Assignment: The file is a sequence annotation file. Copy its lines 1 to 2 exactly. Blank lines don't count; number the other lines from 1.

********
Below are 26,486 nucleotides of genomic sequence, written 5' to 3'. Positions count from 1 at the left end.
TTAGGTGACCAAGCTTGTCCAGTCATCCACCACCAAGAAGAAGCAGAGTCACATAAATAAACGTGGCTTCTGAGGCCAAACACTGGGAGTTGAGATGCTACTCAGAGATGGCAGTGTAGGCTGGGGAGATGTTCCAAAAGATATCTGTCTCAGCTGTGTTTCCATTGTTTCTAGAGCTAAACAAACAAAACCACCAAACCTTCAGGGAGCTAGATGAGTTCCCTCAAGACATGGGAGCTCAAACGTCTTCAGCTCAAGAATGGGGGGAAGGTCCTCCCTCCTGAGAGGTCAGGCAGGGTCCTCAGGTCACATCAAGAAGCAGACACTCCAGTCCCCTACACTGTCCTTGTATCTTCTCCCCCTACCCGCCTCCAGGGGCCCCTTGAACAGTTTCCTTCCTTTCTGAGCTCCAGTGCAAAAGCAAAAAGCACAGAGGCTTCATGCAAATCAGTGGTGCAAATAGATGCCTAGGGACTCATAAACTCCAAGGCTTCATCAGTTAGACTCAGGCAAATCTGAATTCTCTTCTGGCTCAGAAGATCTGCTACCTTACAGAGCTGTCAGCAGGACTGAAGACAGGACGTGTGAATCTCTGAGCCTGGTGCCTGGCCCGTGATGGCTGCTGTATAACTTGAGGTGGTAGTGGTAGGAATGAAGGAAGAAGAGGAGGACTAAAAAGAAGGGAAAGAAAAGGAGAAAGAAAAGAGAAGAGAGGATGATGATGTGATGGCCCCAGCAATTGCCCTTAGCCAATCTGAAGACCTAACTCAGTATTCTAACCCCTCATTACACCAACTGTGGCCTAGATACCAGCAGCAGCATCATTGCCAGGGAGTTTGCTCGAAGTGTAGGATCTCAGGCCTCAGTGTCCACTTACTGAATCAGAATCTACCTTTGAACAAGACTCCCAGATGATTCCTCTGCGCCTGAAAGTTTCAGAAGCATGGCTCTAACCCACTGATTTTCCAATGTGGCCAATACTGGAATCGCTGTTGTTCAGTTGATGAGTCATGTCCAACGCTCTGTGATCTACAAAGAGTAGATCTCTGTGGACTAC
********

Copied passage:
Below are 26,486 nucleotides of genomic sequence, written 5' to 3'. Positions count from 1 at the left end.
TTAGGTGACCAAGCTTGTCCAGTCATCCACCACCAAGAAGAAGCAGAGTCACATAAATAAACGTGGCTTCTGAGGCCAAACACTGGGAGTTGAGATGCTACTCAGAGATGGCAGTGTAGGCTGGGGAGATGTTCCAAAAGATATCTGTCTCAGCTGTGTTTCCATTGTTTCTAGAGCTAAACAAACAAAACCACCAAACCTTCAGGGAGCTAGATGAGTTCCCTCAAGACATGGGAGCTCAAACGTCTTCAGCTCAAGAATGGGGGGAAGGTCCTCCCTCCTGAGAGGTCAGGCAGGGTCCTCAGGTCACATCAAGAAGCAGACACTCCAGTCCCCTACACTGTCCTTGTATCTTCTCCCCCTACCCGCCTCCAGGGGCCCCTTGAACAGTTTCCTTCCTTTCTGAGCTCCAGTGCAAAAGCAAAAAGCACAGAGGCTTCATGCAAATCAGTGGTGCAAATAGATGCCTAGGGACTCATAAACTCCAAGGCTTCATCAGTTAGACTCAGGCAAATCTGAATTCTCTTCTGGCTCAGAAGATCTGCTACCTTACAGAGCTGTCAGCAGGACTGAAGACAGGACGTGTGAATCTCTGAGCCTGGTGCCTGGCCCGTGATGGCTGCTGTATAACTTGAGGTGGTAGTGGTAGGAATGAAGGAAGAAGAGGAGGACTAAAAAGAAGGGAAAGAAAAGGAGAAAGAAAAGAGAAGAGAGGATGATGATGTGATGGCCCCAGCAATTGCCCTTAGCCAATCTGAAGACCTAACTCAGTATTCTAACCCCTCATTACACCAACTGTGGCCTAGATACCAGCAGCAGCATCATTGCCAGGGAGTTTGCTCGAAGTGTAGGATCTCAGGCCTCAGTGTCCACTTACTGAATCAGAATCTACCTTTGAACAAGACTCCCAGATGATTCCTCTGCGCCTGAAAGTTTCAGAAGCATGGCTCTAACCCACTGATTTTCCAATGTGGCCAATACTGGAATCGCTGTTGTTCAGTTGATGAGTCATGTCCAACGCTCTGTGATCTACAAAGAGTAGATCTCTGTGGACTAC